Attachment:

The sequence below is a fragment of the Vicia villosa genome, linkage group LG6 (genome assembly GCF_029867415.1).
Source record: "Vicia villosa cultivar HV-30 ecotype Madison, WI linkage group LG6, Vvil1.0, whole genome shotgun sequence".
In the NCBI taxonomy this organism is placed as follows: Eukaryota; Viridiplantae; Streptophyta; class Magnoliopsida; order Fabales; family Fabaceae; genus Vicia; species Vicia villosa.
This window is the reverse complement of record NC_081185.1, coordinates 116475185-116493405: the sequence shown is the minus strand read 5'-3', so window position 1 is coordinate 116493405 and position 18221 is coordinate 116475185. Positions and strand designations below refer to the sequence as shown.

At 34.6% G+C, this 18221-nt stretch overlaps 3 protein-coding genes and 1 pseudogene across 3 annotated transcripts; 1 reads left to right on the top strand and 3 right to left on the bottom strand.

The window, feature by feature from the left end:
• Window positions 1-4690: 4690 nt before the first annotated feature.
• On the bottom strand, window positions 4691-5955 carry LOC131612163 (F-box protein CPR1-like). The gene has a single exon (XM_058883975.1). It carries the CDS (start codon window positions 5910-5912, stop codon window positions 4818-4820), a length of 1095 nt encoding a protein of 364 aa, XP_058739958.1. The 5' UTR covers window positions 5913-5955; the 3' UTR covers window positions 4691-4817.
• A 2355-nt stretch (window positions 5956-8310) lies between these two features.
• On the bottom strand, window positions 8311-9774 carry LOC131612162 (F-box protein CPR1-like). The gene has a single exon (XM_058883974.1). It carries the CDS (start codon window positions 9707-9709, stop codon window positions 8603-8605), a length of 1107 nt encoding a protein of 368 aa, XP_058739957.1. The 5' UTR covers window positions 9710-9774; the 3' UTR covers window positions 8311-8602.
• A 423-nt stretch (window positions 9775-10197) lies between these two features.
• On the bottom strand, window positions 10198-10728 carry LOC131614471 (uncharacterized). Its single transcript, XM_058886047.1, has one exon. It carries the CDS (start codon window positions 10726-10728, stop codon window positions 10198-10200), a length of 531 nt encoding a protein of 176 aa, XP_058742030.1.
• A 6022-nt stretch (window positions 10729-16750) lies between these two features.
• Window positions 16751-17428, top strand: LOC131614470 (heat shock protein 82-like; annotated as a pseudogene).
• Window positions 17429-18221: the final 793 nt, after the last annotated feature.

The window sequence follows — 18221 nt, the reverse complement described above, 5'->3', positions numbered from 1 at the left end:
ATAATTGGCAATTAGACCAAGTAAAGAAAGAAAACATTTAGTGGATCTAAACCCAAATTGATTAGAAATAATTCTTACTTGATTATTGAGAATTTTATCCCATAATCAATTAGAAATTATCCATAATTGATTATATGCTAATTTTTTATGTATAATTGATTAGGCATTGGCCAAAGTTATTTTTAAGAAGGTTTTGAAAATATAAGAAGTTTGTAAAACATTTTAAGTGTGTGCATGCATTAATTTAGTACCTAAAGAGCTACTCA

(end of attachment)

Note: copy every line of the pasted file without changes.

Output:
The sequence below is a fragment of the Vicia villosa genome, linkage group LG6 (genome assembly GCF_029867415.1).
Source record: "Vicia villosa cultivar HV-30 ecotype Madison, WI linkage group LG6, Vvil1.0, whole genome shotgun sequence".
In the NCBI taxonomy this organism is placed as follows: Eukaryota; Viridiplantae; Streptophyta; class Magnoliopsida; order Fabales; family Fabaceae; genus Vicia; species Vicia villosa.
This window is the reverse complement of record NC_081185.1, coordinates 116475185-116493405: the sequence shown is the minus strand read 5'-3', so window position 1 is coordinate 116493405 and position 18221 is coordinate 116475185. Positions and strand designations below refer to the sequence as shown.

At 34.6% G+C, this 18221-nt stretch overlaps 3 protein-coding genes and 1 pseudogene across 3 annotated transcripts; 1 reads left to right on the top strand and 3 right to left on the bottom strand.

The window, feature by feature from the left end:
• Window positions 1-4690: 4690 nt before the first annotated feature.
• On the bottom strand, window positions 4691-5955 carry LOC131612163 (F-box protein CPR1-like). The gene has a single exon (XM_058883975.1). It carries the CDS (start codon window positions 5910-5912, stop codon window positions 4818-4820), a length of 1095 nt encoding a protein of 364 aa, XP_058739958.1. The 5' UTR covers window positions 5913-5955; the 3' UTR covers window positions 4691-4817.
• A 2355-nt stretch (window positions 5956-8310) lies between these two features.
• On the bottom strand, window positions 8311-9774 carry LOC131612162 (F-box protein CPR1-like). The gene has a single exon (XM_058883974.1). It carries the CDS (start codon window positions 9707-9709, stop codon window positions 8603-8605), a length of 1107 nt encoding a protein of 368 aa, XP_058739957.1. The 5' UTR covers window positions 9710-9774; the 3' UTR covers window positions 8311-8602.
• A 423-nt stretch (window positions 9775-10197) lies between these two features.
• On the bottom strand, window positions 10198-10728 carry LOC131614471 (uncharacterized). Its single transcript, XM_058886047.1, has one exon. It carries the CDS (start codon window positions 10726-10728, stop codon window positions 10198-10200), a length of 531 nt encoding a protein of 176 aa, XP_058742030.1.
• A 6022-nt stretch (window positions 10729-16750) lies between these two features.
• Window positions 16751-17428, top strand: LOC131614470 (heat shock protein 82-like; annotated as a pseudogene).
• Window positions 17429-18221: the final 793 nt, after the last annotated feature.

The window sequence follows — 18221 nt, the reverse complement described above, 5'->3', positions numbered from 1 at the left end:
ATAATTGGCAATTAGACCAAGTAAAGAAAGAAAACATTTAGTGGATCTAAACCCAAATTGATTAGAAATAATTCTTACTTGATTATTGAGAATTTTATCCCATAATCAATTAGAAATTATCCATAATTGATTATATGCTAATTTTTTATGTATAATTGATTAGGCATTGGCCAAAGTTATTTTTAAGAAGGTTTTGAAAATATAAGAAGTTTGTAAAACATTTTAAGTGTGTGCATGCATTAATTTAGTACCTAAAGAGCTACTCA